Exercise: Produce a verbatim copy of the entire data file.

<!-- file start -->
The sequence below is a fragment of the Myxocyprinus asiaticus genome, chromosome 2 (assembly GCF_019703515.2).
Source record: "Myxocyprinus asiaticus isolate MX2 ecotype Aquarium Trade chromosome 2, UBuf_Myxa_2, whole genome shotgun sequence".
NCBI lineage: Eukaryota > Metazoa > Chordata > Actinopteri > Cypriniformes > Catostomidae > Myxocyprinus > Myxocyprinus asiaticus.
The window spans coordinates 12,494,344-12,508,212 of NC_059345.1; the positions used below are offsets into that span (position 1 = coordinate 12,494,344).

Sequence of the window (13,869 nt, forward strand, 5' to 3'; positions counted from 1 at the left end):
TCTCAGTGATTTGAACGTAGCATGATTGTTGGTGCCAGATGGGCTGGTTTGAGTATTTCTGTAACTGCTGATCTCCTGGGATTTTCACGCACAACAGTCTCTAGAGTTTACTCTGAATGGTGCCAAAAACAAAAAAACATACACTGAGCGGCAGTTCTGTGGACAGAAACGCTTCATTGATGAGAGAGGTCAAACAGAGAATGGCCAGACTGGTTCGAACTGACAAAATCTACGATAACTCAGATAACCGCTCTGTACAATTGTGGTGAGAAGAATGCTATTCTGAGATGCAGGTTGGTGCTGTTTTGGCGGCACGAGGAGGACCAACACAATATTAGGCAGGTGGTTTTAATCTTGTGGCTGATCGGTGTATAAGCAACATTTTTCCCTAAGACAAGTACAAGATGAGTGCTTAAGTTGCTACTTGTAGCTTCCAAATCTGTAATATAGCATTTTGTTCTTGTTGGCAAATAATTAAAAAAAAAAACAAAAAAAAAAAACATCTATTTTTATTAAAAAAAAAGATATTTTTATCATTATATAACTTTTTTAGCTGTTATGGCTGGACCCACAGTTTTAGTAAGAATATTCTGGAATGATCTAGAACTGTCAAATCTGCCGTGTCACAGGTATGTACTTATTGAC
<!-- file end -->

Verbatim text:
The sequence below is a fragment of the Myxocyprinus asiaticus genome, chromosome 2 (assembly GCF_019703515.2).
Source record: "Myxocyprinus asiaticus isolate MX2 ecotype Aquarium Trade chromosome 2, UBuf_Myxa_2, whole genome shotgun sequence".
NCBI lineage: Eukaryota > Metazoa > Chordata > Actinopteri > Cypriniformes > Catostomidae > Myxocyprinus > Myxocyprinus asiaticus.
The window spans coordinates 12,494,344-12,508,212 of NC_059345.1; the positions used below are offsets into that span (position 1 = coordinate 12,494,344).

Sequence of the window (13,869 nt, forward strand, 5' to 3'; positions counted from 1 at the left end):
TCTCAGTGATTTGAACGTAGCATGATTGTTGGTGCCAGATGGGCTGGTTTGAGTATTTCTGTAACTGCTGATCTCCTGGGATTTTCACGCACAACAGTCTCTAGAGTTTACTCTGAATGGTGCCAAAAACAAAAAAACATACACTGAGCGGCAGTTCTGTGGACAGAAACGCTTCATTGATGAGAGAGGTCAAACAGAGAATGGCCAGACTGGTTCGAACTGACAAAATCTACGATAACTCAGATAACCGCTCTGTACAATTGTGGTGAGAAGAATGCTATTCTGAGATGCAGGTTGGTGCTGTTTTGGCGGCACGAGGAGGACCAACACAATATTAGGCAGGTGGTTTTAATCTTGTGGCTGATCGGTGTATAAGCAACATTTTTCCCTAAGACAAGTACAAGATGAGTGCTTAAGTTGCTACTTGTAGCTTCCAAATCTGTAATATAGCATTTTGTTCTTGTTGGCAAATAATTAAAAAAAAAAACAAAAAAAAAAAACATCTATTTTTATTAAAAAAAAAGATATTTTTATCATTATATAACTTTTTTAGCTGTTATGGCTGGACCCACAGTTTTAGTAAGAATATTCTGGAATGATCTAGAACTGTCAAATCTGCCGTGTCACAGGTATGTACTTATTGAC